Behavior, Length, and Sex Ratio of Seaward-Migrating Juvenile American Shad and Blueback Herring in the Connecticut River

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active, activity, Alosa aestivalis, Alosa sapidissima, American shad, behavior, blueback herring, Connecticut River, downstream fish passage, downstream migration, fish length, herring, Holyoke, Holyoke Dam, juvenile, Massachusetts, migration, shad

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Transactions of the American Fisheries Society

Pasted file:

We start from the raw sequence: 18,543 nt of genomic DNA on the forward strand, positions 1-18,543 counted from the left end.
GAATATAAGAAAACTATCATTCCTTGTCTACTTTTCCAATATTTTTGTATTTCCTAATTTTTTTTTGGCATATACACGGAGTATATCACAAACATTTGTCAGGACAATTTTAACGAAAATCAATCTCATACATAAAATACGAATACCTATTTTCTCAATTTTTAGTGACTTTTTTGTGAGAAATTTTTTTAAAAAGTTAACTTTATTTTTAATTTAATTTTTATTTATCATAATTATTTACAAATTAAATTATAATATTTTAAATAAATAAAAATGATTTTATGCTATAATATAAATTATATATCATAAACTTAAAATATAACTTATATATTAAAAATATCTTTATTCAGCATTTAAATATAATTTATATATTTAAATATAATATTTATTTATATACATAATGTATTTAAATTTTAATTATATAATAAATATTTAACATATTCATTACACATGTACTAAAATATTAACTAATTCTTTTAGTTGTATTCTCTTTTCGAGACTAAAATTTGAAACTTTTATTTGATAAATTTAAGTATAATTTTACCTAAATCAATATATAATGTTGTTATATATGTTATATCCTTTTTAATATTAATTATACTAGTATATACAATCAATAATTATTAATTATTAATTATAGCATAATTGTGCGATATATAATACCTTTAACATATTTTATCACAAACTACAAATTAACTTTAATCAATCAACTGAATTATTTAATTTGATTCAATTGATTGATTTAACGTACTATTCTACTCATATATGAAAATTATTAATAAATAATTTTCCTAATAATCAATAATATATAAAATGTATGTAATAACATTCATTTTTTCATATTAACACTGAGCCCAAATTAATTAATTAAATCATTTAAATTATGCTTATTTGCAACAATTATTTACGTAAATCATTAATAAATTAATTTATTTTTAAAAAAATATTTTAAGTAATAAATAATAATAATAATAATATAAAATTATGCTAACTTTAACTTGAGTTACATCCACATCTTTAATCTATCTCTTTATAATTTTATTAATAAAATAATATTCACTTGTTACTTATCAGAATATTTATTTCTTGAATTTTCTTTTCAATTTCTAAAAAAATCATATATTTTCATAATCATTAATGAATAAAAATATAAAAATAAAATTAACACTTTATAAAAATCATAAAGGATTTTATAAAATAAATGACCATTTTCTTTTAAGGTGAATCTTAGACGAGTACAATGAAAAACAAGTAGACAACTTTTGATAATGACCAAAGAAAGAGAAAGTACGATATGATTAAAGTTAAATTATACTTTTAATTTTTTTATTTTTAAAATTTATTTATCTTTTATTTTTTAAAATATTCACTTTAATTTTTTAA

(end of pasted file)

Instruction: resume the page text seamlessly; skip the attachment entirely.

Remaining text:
The fall downstream migrations of juvenile American shad Alosa sapidissima and blueback herring Alosa aestivalis were monitored for 3 years in the Connecticut River at Holyoke Dam, Massachusetts. Decreasing water temperature—not increasing river flow—determined the time migration began and ended for both species. The migration of blueback herring began in September as water temperature declined to 21°C, peaked at 15–14°C, and ended in late October or early November at 10°C. The American shad migration began at 19°C, peaked at 14–9°C, and ended at 10–8°C. Most movement peaks were centered on quarter-moon periods; seven were centered on a new moon and none was centered on a full moon. The diel pattern of migration varied among the 3 years. In general, however, blueback herring were active throughout the 24-h period (peak activity at 1800 hours), and American shad moved in the afternoon and evening (peak activity between 1800 and 2200 hours). The migration of juvenile American shad may be mediated by decreasing temperature such that, as a threshold of 19°C is reached in the fall, the behavioral tendency to maintain position against the current in low light or at night is curtailed and the juveniles drift downstream. Sex ratios of American shad were not 1:1; females dominated in 1980 and males in 1981 and 1982. Sex ratios of blueback herring were 1:1 in 1980 and 1981, but males significantly outnumbered females in 1982. The mean total fish lengths increased significantly during the course of the migration for American shad in 1982 and for blueback herring in 1981.







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